Following on from my post the other day about starting from seeds, here's the next step to cheaper veges, saving your own seeds. The advantage of saving your own seeds isn't just the money you save on seeds, it also allows you to breed plants that are more adapted to your climate and soil conditions.
|drying seeds from spaghetti squash, button squash, roma tomatoes, beans and spring onions,|
I always have lots of little trays in the kitchen waiting for the seeds to dry.
|saving seeds from a giant pickling cucumber|
Anything that forms a seed pod is extremely easy to save. I have successfully saved broccoli, mustard, beans, peas, parsley, basil, marigold and spring oinons. Seeds that are inside of fruit are more difficult to save. I haven't perfected saving tomatoes, but they grow out of the compost anyway! I have saved capsicum and pumpkin seeds. I haven't attempted corn or zucchini so far. I have silverbeet going to seed at the moment and I'm not totally sure what will happen, or when the seed will be ready (after waiting for a couple of months now!), but I am happy to wait and see.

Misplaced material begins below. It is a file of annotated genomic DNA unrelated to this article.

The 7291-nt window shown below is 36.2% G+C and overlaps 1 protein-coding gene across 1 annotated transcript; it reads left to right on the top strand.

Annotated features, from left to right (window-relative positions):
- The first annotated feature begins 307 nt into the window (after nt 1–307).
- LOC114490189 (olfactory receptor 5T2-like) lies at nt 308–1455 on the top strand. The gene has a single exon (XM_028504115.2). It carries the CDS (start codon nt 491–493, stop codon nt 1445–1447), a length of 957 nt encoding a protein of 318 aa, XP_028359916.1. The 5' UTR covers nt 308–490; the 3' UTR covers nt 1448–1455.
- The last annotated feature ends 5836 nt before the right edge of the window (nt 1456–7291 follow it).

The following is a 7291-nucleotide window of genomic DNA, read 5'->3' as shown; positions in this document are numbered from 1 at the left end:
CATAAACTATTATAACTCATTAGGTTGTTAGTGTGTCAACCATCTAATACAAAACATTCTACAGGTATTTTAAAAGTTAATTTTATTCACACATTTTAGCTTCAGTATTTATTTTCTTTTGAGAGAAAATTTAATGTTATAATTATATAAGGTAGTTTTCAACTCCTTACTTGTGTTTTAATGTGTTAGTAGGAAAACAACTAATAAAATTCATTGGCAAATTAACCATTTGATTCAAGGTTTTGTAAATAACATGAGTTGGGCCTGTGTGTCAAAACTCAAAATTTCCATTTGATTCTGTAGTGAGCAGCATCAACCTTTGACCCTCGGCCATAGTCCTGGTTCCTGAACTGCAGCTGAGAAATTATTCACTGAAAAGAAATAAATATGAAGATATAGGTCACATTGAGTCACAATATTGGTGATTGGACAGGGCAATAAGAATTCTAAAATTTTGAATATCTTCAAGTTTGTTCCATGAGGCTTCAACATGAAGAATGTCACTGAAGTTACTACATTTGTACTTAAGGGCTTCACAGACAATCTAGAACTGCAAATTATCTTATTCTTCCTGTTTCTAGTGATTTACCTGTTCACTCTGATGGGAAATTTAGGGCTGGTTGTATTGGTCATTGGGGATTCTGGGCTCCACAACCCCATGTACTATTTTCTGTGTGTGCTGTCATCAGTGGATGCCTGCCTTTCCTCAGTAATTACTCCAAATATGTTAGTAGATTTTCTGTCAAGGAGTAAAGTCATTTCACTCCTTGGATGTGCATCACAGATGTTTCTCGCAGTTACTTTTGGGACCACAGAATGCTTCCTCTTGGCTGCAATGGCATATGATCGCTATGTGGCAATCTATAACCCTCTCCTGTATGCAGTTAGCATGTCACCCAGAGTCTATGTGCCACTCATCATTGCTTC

|Broccoli seeds ready to harvest|
|waiting for this pea pod to dry out|
As I mentioned before, I have heaps of spring onion seeds and also now mini capsicum and marigold seeds, so if anyone in Australia would like me to post them some seeds, please email me at eight.acres.liz at gmail dot com. I will also soon have parsley and silver beet seeds and I still have crazy poor man's beans if you're up for the challenge of controlling them!
|Parsley seeds tied back because they were sprawling all over the place!|
|Spring onion seeds|
I have also found a website that explains how to save seeds from a number of different veges, and it has finally answered my question about the silverbeet seeds (let them dry on the stalk).
|mess silverbeet seeds! (in with everything else)|
What seeds do you save? Any tips for keeping them fresh?